The busy Bank Junction could be shut to traffic in the heart of the City when the improved Bank railway station reopens next year.
The City of London has unveiled its plans for pedestrian-only routes and is launching a six-week consultation to hear from office workers and motorists.
Transport for London has been upgrading Bank and the connected Monument Tube stations to increase capacity at London’s third busiest stations – in a major project costing over £642m.
Work is due to be finished in 2022 and aims to increase capacity because of the opening of the Crossrail Elizabeth line, including stops at Farrington and Liverpool Street.
Each day 542,000 workers pour into the City, according to the latest pre-pandemic figures.
And 298,000 passengers used Bank in 2010 – up from 223,462 in 2004.
The City of London Corporation wants to hear from people about its plans to improve the busy junction, which is also an important road crossing near the iconic Bank of England, Mansion House and Royal Exchange.
The proposed All Change at Bank improvements include:
- Closing Threadneedle Street to motor vehicles between Bank Junction and Bartholomew Lane to create a walking and cycling only area.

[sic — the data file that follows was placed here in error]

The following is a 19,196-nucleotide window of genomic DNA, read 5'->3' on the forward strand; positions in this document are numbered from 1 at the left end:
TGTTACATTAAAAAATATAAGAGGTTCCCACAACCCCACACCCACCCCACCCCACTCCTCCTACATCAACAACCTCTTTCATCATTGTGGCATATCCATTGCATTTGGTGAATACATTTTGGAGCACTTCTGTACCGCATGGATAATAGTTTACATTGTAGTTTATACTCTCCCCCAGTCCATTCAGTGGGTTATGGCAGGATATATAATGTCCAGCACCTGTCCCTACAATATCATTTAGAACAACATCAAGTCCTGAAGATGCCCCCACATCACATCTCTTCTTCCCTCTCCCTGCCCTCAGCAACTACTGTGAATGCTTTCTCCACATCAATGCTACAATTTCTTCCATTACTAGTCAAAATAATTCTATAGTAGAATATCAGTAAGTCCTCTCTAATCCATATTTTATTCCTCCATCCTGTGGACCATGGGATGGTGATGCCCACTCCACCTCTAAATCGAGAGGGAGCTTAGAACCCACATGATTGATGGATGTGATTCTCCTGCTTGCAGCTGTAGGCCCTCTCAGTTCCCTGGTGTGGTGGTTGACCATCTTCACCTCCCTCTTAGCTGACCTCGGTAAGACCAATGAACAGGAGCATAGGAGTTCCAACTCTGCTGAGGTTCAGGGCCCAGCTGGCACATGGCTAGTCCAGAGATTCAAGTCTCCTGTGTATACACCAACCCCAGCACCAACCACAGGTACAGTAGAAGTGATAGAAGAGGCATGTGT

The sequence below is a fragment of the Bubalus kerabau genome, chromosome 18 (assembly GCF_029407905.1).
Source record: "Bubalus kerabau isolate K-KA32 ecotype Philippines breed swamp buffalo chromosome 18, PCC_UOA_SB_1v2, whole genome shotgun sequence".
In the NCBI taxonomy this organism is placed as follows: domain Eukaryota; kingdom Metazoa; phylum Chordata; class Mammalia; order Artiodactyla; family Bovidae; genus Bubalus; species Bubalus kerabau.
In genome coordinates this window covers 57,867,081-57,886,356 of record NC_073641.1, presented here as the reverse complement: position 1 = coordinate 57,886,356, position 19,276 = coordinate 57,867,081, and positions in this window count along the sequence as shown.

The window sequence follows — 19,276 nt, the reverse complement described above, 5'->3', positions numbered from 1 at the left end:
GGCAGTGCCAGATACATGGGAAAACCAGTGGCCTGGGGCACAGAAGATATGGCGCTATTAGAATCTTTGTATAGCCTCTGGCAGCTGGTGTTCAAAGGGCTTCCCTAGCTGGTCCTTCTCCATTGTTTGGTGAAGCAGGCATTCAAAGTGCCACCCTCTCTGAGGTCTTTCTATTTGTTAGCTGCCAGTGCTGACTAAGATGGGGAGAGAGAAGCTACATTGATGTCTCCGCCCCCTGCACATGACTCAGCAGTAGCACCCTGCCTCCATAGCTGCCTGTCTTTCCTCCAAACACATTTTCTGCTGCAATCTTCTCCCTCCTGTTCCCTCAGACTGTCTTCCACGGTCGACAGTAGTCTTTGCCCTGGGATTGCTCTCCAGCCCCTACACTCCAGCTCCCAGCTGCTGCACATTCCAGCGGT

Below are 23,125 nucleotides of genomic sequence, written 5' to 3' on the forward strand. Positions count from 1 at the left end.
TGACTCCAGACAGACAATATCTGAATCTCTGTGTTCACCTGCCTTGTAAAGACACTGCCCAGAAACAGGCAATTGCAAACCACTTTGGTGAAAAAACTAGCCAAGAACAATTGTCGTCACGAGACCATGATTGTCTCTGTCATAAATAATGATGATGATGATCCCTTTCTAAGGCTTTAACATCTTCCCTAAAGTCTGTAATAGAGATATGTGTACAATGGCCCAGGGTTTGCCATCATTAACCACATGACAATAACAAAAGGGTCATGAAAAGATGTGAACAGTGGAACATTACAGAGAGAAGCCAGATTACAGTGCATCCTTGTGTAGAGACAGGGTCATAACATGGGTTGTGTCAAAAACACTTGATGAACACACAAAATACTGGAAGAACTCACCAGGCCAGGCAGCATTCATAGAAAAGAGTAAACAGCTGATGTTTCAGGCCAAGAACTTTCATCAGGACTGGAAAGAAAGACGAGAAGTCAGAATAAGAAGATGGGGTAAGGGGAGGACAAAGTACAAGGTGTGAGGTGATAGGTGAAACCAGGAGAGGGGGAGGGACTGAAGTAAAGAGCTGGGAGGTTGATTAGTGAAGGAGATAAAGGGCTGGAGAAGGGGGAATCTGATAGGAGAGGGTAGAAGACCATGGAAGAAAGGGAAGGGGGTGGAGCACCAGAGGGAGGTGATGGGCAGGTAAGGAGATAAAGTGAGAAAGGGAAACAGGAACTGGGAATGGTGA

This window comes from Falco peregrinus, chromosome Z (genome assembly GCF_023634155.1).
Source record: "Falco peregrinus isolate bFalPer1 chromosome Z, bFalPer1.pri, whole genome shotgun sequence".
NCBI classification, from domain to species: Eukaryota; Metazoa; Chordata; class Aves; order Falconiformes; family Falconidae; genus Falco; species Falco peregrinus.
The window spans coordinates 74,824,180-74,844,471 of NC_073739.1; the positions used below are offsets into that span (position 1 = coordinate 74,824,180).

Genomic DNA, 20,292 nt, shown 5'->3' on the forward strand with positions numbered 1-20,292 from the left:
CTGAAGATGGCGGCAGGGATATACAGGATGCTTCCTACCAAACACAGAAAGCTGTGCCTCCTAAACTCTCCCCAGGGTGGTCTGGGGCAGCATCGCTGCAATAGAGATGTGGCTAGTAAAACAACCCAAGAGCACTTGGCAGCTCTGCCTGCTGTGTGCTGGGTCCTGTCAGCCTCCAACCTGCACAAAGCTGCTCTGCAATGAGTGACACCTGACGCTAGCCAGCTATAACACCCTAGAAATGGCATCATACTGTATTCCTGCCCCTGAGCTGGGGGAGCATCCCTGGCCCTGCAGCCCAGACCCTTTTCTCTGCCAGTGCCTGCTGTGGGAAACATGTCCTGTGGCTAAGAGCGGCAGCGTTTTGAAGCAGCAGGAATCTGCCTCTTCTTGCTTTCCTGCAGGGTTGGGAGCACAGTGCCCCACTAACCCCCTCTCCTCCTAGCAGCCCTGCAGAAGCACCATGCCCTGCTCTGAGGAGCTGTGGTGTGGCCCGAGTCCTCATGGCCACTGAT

- Shutting Queen Victoria Street between Bucklersbury and Bank Junction for motor vehicles, except those leaving Walbrook in a westbound direction.
- Keeping Princes Street open for only buses and cycles northbound, and to service Cornhill in a southbound direction.
- Widening pavements to provide more space for the large numbers of people who use the station.
The Cannon Street entrance has a new look and most of the tunneling work was finished in October.
It’s seen more than 1.3km of tunnels built over the last four years as part of the ambitious plan to expand the busy station’s capacity by 40 per cent.
A new southbound tunnel was built for the Northern line. The existing tunnel is being converted into a passenger concourse and there will be six new cross passages linking the platforms on either side.
Passengers will also spot three new escalator tunnels which were excavated out to link the Northern line to the DLR.
And thousands of them will use the new entrance on Cannon Street and walk down a new link tunnel connecting the Northern and Central lines.
Alastair Moss, who chairs the Corporation’s planning and transportation committee said: “Bank Junction has already undergone transformative change, from a busy and dangerous intersection to a safer and more pleasant environment for all.”
“By making subtle changes to just a few of the arms of the junction, we will ensure the streets are even safer for pedestrians and cyclists, as well as being able to provide welcome improvements to the public realm in this busy part of the City.”
In 2018 taxi drivers staged a protest after the Corporation banned taxis, cars, vans and lorries from Bank Junction between 7am to 7pm on weekdays in a bid to improve safety.